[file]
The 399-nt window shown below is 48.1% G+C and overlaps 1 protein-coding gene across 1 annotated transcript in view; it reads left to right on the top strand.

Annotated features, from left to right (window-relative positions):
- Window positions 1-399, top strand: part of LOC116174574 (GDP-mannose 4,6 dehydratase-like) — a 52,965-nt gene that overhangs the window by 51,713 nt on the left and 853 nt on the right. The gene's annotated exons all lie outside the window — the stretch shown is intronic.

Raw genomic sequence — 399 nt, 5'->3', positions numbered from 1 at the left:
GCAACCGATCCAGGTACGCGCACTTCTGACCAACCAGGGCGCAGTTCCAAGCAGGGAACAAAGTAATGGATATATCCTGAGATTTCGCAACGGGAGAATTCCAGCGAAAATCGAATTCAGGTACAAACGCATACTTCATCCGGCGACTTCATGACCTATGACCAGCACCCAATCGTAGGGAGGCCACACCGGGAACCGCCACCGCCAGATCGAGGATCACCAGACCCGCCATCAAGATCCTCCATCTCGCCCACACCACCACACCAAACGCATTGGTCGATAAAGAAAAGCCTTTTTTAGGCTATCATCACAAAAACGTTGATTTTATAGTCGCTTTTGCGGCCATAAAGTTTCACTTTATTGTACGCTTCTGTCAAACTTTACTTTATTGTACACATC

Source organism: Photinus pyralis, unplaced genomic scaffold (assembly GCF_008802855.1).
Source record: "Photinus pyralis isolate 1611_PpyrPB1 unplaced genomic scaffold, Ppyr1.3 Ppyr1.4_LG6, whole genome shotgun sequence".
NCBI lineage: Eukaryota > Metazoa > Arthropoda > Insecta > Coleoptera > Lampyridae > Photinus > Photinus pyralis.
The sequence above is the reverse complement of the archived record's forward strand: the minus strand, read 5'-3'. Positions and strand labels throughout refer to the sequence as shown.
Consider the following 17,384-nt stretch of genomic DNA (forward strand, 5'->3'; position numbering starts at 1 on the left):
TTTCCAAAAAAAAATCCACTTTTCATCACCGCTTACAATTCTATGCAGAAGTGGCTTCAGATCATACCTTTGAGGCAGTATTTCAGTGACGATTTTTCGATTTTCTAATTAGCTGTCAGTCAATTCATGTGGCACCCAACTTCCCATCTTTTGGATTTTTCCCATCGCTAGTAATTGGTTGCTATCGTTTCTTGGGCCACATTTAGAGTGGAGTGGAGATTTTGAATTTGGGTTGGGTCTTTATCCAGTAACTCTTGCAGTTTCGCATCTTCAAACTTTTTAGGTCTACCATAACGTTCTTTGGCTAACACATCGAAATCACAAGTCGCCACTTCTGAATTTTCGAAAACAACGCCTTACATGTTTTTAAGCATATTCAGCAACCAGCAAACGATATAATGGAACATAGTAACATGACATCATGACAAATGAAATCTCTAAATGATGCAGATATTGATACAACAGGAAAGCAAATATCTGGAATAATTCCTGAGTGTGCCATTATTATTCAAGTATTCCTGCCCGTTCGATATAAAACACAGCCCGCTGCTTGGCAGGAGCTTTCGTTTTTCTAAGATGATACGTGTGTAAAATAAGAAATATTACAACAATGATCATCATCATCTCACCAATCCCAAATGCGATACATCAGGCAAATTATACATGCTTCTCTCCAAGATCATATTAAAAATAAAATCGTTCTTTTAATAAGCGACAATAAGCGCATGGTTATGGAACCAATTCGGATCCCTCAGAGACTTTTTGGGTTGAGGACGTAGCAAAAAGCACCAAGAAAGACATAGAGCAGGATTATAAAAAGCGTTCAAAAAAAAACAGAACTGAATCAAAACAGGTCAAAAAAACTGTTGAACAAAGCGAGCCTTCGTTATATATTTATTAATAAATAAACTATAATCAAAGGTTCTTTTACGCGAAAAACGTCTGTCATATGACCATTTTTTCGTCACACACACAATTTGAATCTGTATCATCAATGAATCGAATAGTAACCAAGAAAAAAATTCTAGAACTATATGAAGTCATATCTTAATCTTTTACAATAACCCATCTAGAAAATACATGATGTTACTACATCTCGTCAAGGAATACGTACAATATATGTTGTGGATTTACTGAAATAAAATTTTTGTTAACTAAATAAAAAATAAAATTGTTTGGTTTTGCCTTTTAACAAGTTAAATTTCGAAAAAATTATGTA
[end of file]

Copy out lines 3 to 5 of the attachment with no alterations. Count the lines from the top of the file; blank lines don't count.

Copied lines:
- Window positions 1-399, top strand: part of LOC116174574 (GDP-mannose 4,6 dehydratase-like) — a 52,965-nt gene that overhangs the window by 51,713 nt on the left and 853 nt on the right. The gene's annotated exons all lie outside the window — the stretch shown is intronic.

Raw genomic sequence — 399 nt, 5'->3', positions numbered from 1 at the left:
GCAACCGATCCAGGTACGCGCACTTCTGACCAACCAGGGCGCAGTTCCAAGCAGGGAACAAAGTAATGGATATATCCTGAGATTTCGCAACGGGAGAATTCCAGCGAAAATCGAATTCAGGTACAAACGCATACTTCATCCGGCGACTTCATGACCTATGACCAGCACCCAATCGTAGGGAGGCCACACCGGGAACCGCCACCGCCAGATCGAGGATCACCAGACCCGCCATCAAGATCCTCCATCTCGCCCACACCACCACACCAAACGCATTGGTCGATAAAGAAAAGCCTTTTTTAGGCTATCATCACAAAAACGTTGATTTTATAGTCGCTTTTGCGGCCATAAAGTTTCACTTTATTGTACGCTTCTGTCAAACTTTACTTTATTGTACACATC